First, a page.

Next post: Gluten-free, Chicken-egg-free Cornbread Dressing! :)

Posted in Baked Goods, Family, food, Foods From Childhood, Friends, Life in General, Recipes | Tagged , , , , , , , , , , , , , , , , , , , , , , , , , , , , , , , , , , , , , , , , , , | Leave a comment

Experimental Cooking and other things…

So tonight is more experimental cooking. I am mixing beef, yellow curry mix (with Jamaican flair), onions, orange bell pepper, frozen mixed veggies, cream, and flour (thickener) and making some kind of curry-ish-gravy to put over rice. I am not sure yet how it will turn out, but I have faith it will at least taste somewhat good. 90% of my experiments do.

Looking ahead, I will be hosting a Thanksgiving Dinner on Thursday at my house. First, I will be going to a shindig for his side of the family. With my mother, father, and youngest siblings away for Thanksgiving, I will be hosting the meal for those of my siblings who couldn’t go, my husband’s immediate family, and my small family (hubby, me, and our two cats). I don’t want to make your traditional turkey dinner, but I think I will still do turkey. I want to do an herbed turkey with rosemary, sage, chives, and thyme. And butter, of course. I will be brown-paper-bagging it like my mother always does. I am going to do a gluten & chicken-egg free cornbread stuffing. My mother-in-law is going to do the potatoes, and siblings are bringing rolls and regular stuffing. I am going to make deviled eggs. It will be interesting t see what the meal turns out to be. This year, it will just be slightly different. Next year I want to make a quite non-traditional meal. ;)

Forward!

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The BEST bowl of malt-o-meal EVER

Okay,

So I know this isn’t the best topic to start with, but I can’t get it off my mind. Tonight I am home sick, and didn’t feel like making a proper meal. The only thing that caught my eye was the box of malt-o-meal in the pantry. Oooh, that sounded good. I loved malt-o-meal as a kid.

So I started to measure, per box directions, the proper proportions of liquid and dry ingredients. I decided to go with some milk and some water, instead of all water, to make it creamier. The box makes that suggestion and it sounded great. As I started to heat the liquid ingredients, my eyes fell on the brown sugar. Just a smidge, I tossed some in. I followed it up with some cinnamon. I love me some cinnamon. As the mixture heated, I looked in the pantry again. My eyes lit on a large jar of organic, local, raw honey. I tried to open it, but it was sealed too tight for me. I spotted the smaller jar of honey, which has a taste kind of like a honey-vanilla marshmallow. That one I could open! Huzzah! I swirled a spoonful of that in.

Wait… there are some important differences between organic, local, raw honey and the kind you find in little honey-bears in the store.

  1. store-brand honey has been pasteurized and “purified,” and this takes any impurities out of the honey, and there are sometimes preservatives, flavor-enhancers, etc.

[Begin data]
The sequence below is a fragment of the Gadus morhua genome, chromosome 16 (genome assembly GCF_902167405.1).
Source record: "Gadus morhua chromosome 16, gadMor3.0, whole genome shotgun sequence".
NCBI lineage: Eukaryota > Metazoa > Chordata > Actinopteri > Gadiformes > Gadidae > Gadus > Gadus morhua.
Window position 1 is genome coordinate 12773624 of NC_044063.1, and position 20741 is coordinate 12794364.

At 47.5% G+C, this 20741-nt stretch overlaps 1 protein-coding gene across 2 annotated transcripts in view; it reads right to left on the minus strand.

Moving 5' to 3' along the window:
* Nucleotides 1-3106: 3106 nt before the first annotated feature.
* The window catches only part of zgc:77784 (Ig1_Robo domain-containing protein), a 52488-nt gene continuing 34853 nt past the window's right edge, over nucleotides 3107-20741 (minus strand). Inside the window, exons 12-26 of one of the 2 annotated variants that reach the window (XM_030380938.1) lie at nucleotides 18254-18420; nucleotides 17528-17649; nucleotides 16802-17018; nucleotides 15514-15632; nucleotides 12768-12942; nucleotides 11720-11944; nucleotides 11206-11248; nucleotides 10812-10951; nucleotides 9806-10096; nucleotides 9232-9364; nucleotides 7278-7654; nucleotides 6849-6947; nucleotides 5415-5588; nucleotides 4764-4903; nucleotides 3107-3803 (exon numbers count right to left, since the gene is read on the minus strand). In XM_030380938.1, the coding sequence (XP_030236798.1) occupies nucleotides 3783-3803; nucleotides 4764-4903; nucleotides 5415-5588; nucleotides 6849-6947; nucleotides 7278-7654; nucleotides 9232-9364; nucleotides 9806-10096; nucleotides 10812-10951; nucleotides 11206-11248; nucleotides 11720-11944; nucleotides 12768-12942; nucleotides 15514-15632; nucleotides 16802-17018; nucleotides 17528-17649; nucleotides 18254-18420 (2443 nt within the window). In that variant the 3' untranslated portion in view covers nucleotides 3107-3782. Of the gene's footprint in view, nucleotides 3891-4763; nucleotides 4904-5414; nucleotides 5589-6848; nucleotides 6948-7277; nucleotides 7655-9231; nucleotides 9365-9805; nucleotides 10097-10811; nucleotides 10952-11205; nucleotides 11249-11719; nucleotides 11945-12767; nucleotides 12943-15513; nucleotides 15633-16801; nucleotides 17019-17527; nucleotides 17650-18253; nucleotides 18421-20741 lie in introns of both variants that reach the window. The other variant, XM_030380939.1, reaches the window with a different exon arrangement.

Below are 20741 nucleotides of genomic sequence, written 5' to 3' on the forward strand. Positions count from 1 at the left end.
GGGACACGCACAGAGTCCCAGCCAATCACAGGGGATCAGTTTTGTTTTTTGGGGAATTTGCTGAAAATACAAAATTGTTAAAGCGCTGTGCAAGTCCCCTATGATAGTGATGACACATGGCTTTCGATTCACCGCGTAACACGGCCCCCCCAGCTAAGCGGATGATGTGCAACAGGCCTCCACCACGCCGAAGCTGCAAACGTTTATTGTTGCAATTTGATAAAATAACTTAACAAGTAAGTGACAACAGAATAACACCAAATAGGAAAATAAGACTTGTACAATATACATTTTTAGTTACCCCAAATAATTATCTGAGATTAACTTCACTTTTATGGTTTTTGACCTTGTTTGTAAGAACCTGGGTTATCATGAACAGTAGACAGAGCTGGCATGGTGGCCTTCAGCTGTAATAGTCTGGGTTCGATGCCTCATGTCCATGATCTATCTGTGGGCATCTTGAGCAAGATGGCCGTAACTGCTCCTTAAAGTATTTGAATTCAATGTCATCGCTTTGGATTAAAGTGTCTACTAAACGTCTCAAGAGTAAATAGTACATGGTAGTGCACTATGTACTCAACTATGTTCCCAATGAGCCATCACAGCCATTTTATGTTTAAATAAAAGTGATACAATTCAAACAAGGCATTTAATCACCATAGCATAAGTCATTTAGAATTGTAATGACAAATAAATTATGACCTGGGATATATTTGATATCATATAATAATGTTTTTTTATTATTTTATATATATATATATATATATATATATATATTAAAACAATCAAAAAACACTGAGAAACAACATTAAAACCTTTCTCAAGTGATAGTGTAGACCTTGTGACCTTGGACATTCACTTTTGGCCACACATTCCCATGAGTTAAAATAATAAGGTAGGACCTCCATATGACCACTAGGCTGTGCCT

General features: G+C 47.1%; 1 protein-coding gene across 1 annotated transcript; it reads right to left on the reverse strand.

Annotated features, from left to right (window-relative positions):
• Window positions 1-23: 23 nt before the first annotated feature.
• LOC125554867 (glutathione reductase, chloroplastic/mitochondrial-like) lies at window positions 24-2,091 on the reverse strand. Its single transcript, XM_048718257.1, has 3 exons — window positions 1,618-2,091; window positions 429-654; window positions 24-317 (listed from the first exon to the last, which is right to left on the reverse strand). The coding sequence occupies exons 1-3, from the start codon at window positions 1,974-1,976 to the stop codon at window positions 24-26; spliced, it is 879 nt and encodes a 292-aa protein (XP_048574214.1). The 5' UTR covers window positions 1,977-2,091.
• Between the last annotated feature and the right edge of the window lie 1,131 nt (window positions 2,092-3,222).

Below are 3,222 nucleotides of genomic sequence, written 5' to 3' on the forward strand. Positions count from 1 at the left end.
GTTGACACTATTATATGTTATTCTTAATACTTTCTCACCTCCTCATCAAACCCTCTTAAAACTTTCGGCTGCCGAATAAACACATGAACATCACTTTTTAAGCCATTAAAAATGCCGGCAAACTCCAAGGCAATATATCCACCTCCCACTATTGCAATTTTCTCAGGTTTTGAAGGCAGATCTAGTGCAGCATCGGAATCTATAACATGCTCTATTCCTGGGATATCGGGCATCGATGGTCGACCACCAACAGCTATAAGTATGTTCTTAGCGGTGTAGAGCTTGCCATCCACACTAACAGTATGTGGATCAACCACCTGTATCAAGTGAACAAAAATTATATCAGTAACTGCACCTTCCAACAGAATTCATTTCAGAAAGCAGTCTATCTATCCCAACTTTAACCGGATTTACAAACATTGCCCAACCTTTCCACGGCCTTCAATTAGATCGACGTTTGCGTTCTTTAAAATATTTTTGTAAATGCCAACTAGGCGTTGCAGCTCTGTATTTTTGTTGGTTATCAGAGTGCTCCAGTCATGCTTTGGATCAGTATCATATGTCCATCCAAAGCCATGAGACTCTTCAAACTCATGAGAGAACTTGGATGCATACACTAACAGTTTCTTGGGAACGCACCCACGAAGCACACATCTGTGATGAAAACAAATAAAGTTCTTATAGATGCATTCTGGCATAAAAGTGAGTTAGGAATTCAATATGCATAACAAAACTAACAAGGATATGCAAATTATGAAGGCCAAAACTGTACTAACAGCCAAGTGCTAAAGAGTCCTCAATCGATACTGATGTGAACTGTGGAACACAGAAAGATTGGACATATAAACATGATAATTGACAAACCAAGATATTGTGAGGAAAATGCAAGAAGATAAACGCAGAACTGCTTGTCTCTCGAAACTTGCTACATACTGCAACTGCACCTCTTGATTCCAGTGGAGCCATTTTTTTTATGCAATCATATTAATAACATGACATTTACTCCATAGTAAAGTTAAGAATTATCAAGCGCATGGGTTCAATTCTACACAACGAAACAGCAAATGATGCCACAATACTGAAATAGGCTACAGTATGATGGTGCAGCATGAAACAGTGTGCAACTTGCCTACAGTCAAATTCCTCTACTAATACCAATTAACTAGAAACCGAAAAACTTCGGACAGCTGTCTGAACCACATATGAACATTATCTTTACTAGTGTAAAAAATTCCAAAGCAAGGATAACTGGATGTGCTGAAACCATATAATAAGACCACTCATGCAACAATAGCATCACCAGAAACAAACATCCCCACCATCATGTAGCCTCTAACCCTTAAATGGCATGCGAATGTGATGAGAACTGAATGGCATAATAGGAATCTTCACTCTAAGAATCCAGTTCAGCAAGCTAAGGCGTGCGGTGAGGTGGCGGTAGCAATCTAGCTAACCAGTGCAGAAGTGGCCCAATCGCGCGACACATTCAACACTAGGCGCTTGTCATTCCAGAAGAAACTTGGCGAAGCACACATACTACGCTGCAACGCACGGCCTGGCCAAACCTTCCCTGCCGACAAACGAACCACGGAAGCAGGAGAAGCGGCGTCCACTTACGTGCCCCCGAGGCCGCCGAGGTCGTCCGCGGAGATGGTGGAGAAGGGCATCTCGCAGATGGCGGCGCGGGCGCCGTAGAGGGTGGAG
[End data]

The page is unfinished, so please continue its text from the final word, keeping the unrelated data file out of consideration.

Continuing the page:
2. organic honey has no additives
  3. Raw honey has all of the pollen (considered “impurities”), which helps people with allergies adapt to the pollen around them
  4. local honey will have local pollen, same idea as number 3
  5. Local honey hasn’t been shipped across long distances, and reduces ecological footprint

Also, did you know that honey will take on different flavors depending on the type of nectar the bees feed on. For some reason, the one in the smaller jar has a distinct vanilla-bean/marshmallow flavor. The larger jar, from a wildflower environment, has a mild floral flavor (imagine that). I got them at the local farmer’s market, from a vendor whom I will be visiting again and again.

Anyway, I let that liquid mixture warm and bubble. It was boiling when I stirred in the dry malt-o-meal, swirling it while it cooked to reduce clumps. After it was cooked and thickened I had to take a taste. It was delicious, but needed some cold milk. It cooled it down and brought the flavor to a new level. It was amazing. I will have to do it again.

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Busy busy

It’s that time again. Another post!

I have been picking up extra hours at work, still, apartment hunted, apartment found, moved, and had a computer kaput… now that I have one I can frequently borrow, I have one I can use to post.

Just a short update. :) More soon!

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Tickets Acquired

I make no secret of it. I am very interested in going to Japan, and almost studied abroad there while I was in college. I unfortunately did not have the funding to do so, nor had I taken the proper classes to be able to take the semester off. So? I was stuck stateside while dreaming of going abroad.

Fast-forward. It is currently 2011, and Hubby and I have been talking. We should go to Japan. But when? Let’s plan it for our 10-year anniversary year! Okay. 2014 it is! So, we planned, and thought, and decided. Spring 2014, before the weather gets really nice and Hubby has to work.

Sad fact: you cannot buy plane tickets more than 11 months in advance in most places… So we waited. This spring, we purchased the tickets. Yep, dates are decided, and we are going to Japan! I am calling on my friends that have lived there and those who have been frequently to give advice on places to go and things to do… but on a budget, of course. Come on, I am not a part of the 1%, here. I am lucky enough to be able to go on the trip!

I look forward to it, but am slightly overwhelmed with all the details: lodging, raising money, getting my passport, the fact I will be on a plane for 10hrs+ when I am afraid of flying… yeah, it would appear that there is a lot to do when going abroad, even if it is only for two weeks. Le sigh. But, tickets acquired. :)